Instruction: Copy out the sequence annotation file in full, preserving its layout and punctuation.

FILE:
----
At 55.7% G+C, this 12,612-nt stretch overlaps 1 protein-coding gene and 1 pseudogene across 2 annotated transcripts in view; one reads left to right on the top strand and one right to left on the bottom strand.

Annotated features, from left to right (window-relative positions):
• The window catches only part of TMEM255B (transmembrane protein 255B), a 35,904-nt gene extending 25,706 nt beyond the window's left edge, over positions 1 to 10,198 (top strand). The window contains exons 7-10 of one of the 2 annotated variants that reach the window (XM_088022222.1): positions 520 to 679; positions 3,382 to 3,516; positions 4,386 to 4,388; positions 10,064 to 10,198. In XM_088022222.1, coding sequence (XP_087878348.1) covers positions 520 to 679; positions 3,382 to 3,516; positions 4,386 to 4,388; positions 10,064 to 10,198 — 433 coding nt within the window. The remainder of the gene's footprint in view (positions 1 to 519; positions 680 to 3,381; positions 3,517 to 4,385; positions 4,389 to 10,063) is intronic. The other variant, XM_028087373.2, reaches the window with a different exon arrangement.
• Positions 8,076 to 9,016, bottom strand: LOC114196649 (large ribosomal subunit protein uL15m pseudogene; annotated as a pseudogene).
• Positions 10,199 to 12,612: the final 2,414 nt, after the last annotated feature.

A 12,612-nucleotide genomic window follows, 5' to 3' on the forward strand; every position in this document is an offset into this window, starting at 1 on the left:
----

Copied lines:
At 55.7% G+C, this 12,612-nt stretch overlaps 1 protein-coding gene and 1 pseudogene across 2 annotated transcripts in view; one reads left to right on the top strand and one right to left on the bottom strand.

Annotated features, from left to right (window-relative positions):
• The window catches only part of TMEM255B (transmembrane protein 255B), a 35,904-nt gene extending 25,706 nt beyond the window's left edge, over positions 1 to 10,198 (top strand). The window contains exons 7-10 of one of the 2 annotated variants that reach the window (XM_088022222.1): positions 520 to 679; positions 3,382 to 3,516; positions 4,386 to 4,388; positions 10,064 to 10,198. In XM_088022222.1, coding sequence (XP_087878348.1) covers positions 520 to 679; positions 3,382 to 3,516; positions 4,386 to 4,388; positions 10,064 to 10,198 — 433 coding nt within the window. The remainder of the gene's footprint in view (positions 1 to 519; positions 680 to 3,381; positions 3,517 to 4,385; positions 4,389 to 10,063) is intronic. The other variant, XM_028087373.2, reaches the window with a different exon arrangement.
• Positions 8,076 to 9,016, bottom strand: LOC114196649 (large ribosomal subunit protein uL15m pseudogene; annotated as a pseudogene).
• Positions 10,199 to 12,612: the final 2,414 nt, after the last annotated feature.

A 12,612-nucleotide genomic window follows, 5' to 3' on the forward strand; every position in this document is an offset into this window, starting at 1 on the left: